The story by itself was sad enough. But yesterday’s papers carried a story that made Mr. O’Donnell’s predicament even sadder. And it should make any taxpaying American extremely mad. I would call it an outrage. In a nice piece of investigative reporting, the Associated Press contacted 21 banks that received at least $1 billion in the federal government’s $700 billion financial industry bailout program.
The A.P.’s reporters asked four questions: “How much has been spent? What was it spent on? How much is being held in savings, and what's the plan for the rest? None of the banks provided specific answers.” http://news.yahoo.com/s/ap/20081222/ap_on_go_ca_st_pe/meltdown_secrets
In other words, the country’s largest financial institutions, some of which helped get us in this mess in the first place through the subprime mortgage fiasco, cannot or will not account for billions of dollars in taxpayer money. As anyone who has ever applied for a mortgage or refinancing knows, that type of attitude and conduct would not fly with the bank (except, of course, during the subprime mess). The bank or lending institution wants to know your credit rating, your salary, your tax statements and more. And that’s on loans a lot smaller than $1 billion.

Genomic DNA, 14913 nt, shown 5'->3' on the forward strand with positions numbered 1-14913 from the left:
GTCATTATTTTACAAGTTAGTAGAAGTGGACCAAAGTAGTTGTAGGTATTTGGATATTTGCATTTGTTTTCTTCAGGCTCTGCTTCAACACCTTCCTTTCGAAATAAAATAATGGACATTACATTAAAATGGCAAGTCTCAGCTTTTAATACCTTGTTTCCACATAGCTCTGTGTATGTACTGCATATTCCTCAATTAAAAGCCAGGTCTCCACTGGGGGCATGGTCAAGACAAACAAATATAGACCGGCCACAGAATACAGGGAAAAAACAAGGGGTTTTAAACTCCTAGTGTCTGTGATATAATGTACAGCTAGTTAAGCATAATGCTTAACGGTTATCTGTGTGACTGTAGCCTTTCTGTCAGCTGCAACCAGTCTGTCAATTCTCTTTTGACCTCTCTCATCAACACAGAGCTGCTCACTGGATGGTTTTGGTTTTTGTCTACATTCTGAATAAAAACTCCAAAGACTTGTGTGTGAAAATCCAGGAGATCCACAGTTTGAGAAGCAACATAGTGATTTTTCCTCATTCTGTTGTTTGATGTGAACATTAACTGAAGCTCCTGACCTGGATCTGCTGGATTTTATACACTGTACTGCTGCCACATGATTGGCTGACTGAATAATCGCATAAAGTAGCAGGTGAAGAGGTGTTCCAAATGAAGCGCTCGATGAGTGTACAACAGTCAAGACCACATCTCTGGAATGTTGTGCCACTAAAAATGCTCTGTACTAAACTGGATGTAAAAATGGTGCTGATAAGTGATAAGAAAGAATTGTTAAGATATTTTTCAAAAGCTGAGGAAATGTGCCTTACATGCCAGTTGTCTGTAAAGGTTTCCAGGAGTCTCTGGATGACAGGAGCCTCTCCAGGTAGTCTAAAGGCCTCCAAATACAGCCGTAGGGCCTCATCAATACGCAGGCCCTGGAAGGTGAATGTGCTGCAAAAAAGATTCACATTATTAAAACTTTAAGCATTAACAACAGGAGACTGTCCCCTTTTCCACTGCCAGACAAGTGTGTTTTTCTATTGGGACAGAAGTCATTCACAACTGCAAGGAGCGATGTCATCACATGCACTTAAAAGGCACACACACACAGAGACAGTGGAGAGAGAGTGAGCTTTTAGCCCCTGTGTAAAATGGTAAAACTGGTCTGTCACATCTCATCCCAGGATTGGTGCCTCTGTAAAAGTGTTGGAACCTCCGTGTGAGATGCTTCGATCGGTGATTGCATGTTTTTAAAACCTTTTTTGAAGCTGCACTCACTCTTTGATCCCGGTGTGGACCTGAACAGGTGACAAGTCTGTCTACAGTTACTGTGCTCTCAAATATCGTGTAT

To make matters worse, the A.P. also reported in a separate story that banks receiving bailout money managed to award executives $1.6 billion in salaries, bonuses and other benefits last year. http://news.yahoo.com/s/ap/20081221/ap_on_bi_ge/executive_bailouts
What is there about this picture that the major banks and their leaders don’t get? America is going through the worst recession in decades, the financial system has run amok, Wall St. has imploded, millions of ordinary Americans are out of work and yet the banks won’t say what they’re doing with the government handout and have paid their executives bonuses on top of already extremely high salaries. I would say these executives should go on a retreat (using private, not public money) and reassess their conduct.
And while they’re at it, they should also ask their public relations advisers to provide them with more honest advice. The A.P. quoted many spokespeople as saying that they would have no comment on how the money was spent. One even wanted to speak to reporters anonymously about the issue. Another asked that the reporters not report that he wasn’t going to discuss the use of the bailout money. None offered any specifics about the use of the money. Now I understand that spokespeople have to reflect the will of their organizations. But why couldn’t these folks take a step back and ask their bosses to consider how absurd it looks for companies receiving $1 billion or more in taxpayer money refusing to explain how that money is being spent.
I’m pretty sure that John O’Donnell, the Air Force veteran who has applied for Food Stamps to survive, for one, would like to hear the explanation.